​Cyber Policies: A Dog’s Breakfast

Cyber Policies: A Dog’s Breakfast

Originally published on Medium by Helen Patton, CISO, Ohio State University

This month, I had the privilege to attend a cyber policy conference, held by the National Technology Security Coalition (NTSC).

This was the first conference I had attended where security practitioners led the conversation about the kind of policies we need in order to truly protect our systems and information. Typically, policies are discussed by policy makers, academics, and security vendor leadership. Rarely (although not never) are the CISOs and other security professionals included in the conversation. This is like discussing medical policy without including doctors in the discussion (although that happens too, sometimes). We do this policy making without security professionals all the time. So, it was refreshing to be in a room full of practitioners, with our academic and policy partners alongside us, discussing the reality of cyber policy in our environments.

Here’s the non-surprising verdict: Cyber Policies Suck.

There are a number of reasons why this is so, and all of them serve to aggravate business leaders and security practitioners alike.

In no particular order:

There Are Too Many Policies

Every country has a policy. Every state has a policy, which is a problem in a country with 50 states. Every government agency has a policy (which you would think would be similar to other government agencies, but no). Some industries have their own policies (hello PCI). Some data types have their own policies (HIPAA, GLBA, DFARS).

There Are No Equivalent Definitions

Each of these policies uses a different framework and standard on which to base their requirements. Each of these policies use the same words in different ways (what exactly is a “breach,” anyway?).

There Are No Common Methodologies

Every policy has a different reporting cadence, content, and authorized reporter. How quickly do you need to report? Anywhere from immediately to XX days. What do you need to report? Data elements, suspected breach methodology, other. Who is authorized to report? Anyone from the CEO to the CISO to the Business Contact (whatever that means).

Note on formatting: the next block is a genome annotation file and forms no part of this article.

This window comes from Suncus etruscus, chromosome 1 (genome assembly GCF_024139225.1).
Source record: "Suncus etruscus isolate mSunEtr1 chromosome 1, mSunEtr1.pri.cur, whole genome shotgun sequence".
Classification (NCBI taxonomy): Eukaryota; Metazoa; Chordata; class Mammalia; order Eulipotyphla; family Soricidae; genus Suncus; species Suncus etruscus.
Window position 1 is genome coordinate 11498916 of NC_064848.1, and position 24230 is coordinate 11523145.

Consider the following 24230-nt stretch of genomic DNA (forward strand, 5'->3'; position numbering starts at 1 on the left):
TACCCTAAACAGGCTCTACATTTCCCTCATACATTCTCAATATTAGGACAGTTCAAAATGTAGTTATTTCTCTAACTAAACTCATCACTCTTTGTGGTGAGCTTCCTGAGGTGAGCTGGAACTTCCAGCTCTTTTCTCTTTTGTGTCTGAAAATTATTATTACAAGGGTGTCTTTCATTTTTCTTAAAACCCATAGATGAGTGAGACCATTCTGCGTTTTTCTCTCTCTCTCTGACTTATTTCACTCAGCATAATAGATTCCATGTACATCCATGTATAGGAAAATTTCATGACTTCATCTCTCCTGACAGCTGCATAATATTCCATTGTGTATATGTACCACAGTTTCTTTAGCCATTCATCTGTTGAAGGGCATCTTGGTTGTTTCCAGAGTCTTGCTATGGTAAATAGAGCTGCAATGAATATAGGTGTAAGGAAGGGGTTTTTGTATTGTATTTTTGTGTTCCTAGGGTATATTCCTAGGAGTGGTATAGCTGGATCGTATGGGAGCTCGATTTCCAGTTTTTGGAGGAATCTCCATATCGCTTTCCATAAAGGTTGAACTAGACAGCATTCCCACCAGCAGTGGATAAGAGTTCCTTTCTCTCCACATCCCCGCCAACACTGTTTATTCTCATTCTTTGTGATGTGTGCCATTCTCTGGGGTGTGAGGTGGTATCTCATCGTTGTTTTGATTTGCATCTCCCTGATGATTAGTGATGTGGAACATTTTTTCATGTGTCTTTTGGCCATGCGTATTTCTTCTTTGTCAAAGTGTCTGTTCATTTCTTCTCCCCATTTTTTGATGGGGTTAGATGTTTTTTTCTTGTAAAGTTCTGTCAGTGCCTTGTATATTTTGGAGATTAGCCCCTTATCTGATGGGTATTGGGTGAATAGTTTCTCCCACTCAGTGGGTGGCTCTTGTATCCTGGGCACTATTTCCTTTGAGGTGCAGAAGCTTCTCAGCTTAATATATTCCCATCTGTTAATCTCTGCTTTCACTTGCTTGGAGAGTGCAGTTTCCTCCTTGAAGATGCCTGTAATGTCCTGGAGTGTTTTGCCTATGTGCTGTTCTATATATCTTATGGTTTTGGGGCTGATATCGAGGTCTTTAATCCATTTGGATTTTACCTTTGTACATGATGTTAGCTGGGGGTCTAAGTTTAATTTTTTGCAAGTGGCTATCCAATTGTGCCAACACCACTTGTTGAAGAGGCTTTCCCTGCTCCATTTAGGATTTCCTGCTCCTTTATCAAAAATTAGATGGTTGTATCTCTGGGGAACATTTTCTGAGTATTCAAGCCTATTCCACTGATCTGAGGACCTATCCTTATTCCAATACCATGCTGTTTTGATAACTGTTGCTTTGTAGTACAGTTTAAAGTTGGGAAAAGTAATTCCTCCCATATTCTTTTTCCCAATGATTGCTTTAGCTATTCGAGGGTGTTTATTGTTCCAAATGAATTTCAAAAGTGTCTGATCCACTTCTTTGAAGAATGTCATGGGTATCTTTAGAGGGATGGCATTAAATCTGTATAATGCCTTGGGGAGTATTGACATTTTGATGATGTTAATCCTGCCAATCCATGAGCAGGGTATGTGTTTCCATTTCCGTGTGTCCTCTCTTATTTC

Regulations Underlying Policies Sometimes Conflict

If you deal with different data types crossing different jurisdictions, you run the risk of having conflicting regulations covering the same stuff. For example: How do “Right to be forgotten” privacy policies/regulations relate to Title IX policies/regulations which demand a sexual harassment investigation?

Policies are Unfunded Mandates

Before governments implement another notification or security policy, they should be required to do an ROI analysis on it. And then consider if it’s worth imposing this cost on businesses and individuals. In some cases they would be worth it, but in others the cost to comply far outweighs the benefits. Far, far outweighs the benefits.

Policies are Outdated

I’m really glad that NIST, upon which a bunch of US federal policy and regulation is based, has decided to change its mind about password requirements. It will now take 3 to 10 years for policies and regulations to be adjusted to make these changes. By then, whatever technical options we have will be different, again.

So What Can Be Done?

  • I agree with Bruce Schneier that we should have a new Technology Regulatory Agency. At the risk of “One Agency to Rule Them All,” it’s better than the gang of ringwraiths we currently have regulating the space (with apologies to J.R.R. Tolkien, who surely would have suggested we simply light up a pipe and sing a song instead). If we had one, they could consider the rest of these suggestions, below.